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Graphing Polynomials

Tyler Coomes
West Career and Technical Academy
College Prep
Mrs. Winton

A North American Red-Tailed Hawk is hunting for Kangaroo Mice in the Nevada desert.
Beginning at 0, the Hawk traveled a distance of 4 miles before landing atop its prey. In this
distance, the hawk soared at 80 ft above the ground by one mile, hit its maximum of 128 ft a 2
miles, and began its descent, reaching 45 ft above the mouse at 3 miles.

How To graph the polynomial

To begin the process of graphing this polynomial, find the end behavior of the graph. To
do this, find the Degree of the graph (by simply counting the number of exponents for the
number of parenthesis). In this graph, the Degree is 4. Note that 4 is an even number. Next, find
the sign of the leading coefficient. In the case of this function, it is negative. This means that as x
approaches infinity, f(x) will approach negative infinity and as x approaches negative infinity,
f(x) will also approach negative infinity. This is because under the rules of end behavior, an even
degree means the graph will end in the same direction on both ends, and the negative means they
both end downwards. Next, find the y-intercept. To achieve this, set the parent function equal to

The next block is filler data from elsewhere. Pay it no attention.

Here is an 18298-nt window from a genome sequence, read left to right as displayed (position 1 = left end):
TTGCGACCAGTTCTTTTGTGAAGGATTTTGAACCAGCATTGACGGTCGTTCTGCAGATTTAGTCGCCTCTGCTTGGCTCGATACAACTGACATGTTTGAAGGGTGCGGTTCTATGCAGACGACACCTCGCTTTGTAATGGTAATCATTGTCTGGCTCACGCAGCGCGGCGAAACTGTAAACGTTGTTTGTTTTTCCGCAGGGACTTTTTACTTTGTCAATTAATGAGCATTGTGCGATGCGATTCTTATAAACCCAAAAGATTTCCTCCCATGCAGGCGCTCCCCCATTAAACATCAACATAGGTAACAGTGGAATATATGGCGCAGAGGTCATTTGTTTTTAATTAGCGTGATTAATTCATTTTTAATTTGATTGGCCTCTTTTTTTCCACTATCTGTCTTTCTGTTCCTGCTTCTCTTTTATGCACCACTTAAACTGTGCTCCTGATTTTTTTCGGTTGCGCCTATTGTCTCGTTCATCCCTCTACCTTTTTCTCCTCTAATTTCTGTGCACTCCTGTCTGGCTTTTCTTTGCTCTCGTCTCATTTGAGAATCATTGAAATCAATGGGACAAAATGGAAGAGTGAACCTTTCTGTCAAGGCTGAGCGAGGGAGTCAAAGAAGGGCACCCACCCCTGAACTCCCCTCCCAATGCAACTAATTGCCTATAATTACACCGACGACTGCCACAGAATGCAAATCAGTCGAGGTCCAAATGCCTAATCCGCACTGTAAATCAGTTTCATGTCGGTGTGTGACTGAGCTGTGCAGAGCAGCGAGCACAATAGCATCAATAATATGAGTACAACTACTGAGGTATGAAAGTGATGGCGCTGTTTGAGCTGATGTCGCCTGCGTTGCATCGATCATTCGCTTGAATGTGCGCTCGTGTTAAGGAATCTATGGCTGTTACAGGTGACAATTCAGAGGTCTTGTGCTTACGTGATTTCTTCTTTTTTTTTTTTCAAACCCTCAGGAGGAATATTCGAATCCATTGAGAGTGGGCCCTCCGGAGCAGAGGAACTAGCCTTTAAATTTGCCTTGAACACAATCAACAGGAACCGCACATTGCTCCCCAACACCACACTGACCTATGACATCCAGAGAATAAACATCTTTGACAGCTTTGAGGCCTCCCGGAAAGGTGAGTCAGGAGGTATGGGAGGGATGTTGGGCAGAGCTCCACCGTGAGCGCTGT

zero, and solve. This came out to be 0 for the function above, so the y-intercept in this case is
(0,0). Then, find the zeros. To find the zeros of a graph, set each part equal to zero. In the case of
this function, the parts that must be solved are x-4=0, x+2=0, and x^2=0. These come out to be
x=-2, 4, and 0 for this function. Along with the zeros comes the multiplicity. This is where each
part from the step aforementioned is checked for the values of their exponents. The first part
listed above was -x^2. The square means that at that point the graph will bounce off of the xaxis. The next part of the equation is (x-4)^3. The cube indicates that at that point, the graph will
wiggle through the x-axis. Finally, the (x+2) having an exponent of 1 means that the graph will
cross over at this point. After finding the multiplicity, find the number of turning points the

graph has. To do this, simply take the degree which was found prior, and subtract it by 1. This
left this graph with 3 turning points. To find the rest of the points on the graph, chose points to
plug into the parent function. It is recommended you chose one point on the outside of both the
greatest and least zero of the graph, as well as a few points in between the zeros to fill in the
blanks. Once plugged in and solved, the x|y table for this graph should resemble the one as









From here, take the points and plot them on the graph, connecting the dots and correctly crossing
over, wiggling through, or bouncing off the x-axis.

I used National Geographic to help me choose a scale in which to
put the y-axis of my graph in. I also used this sight to give me background
knowledge on the Red-Tailed Hawk and how they hunt for prey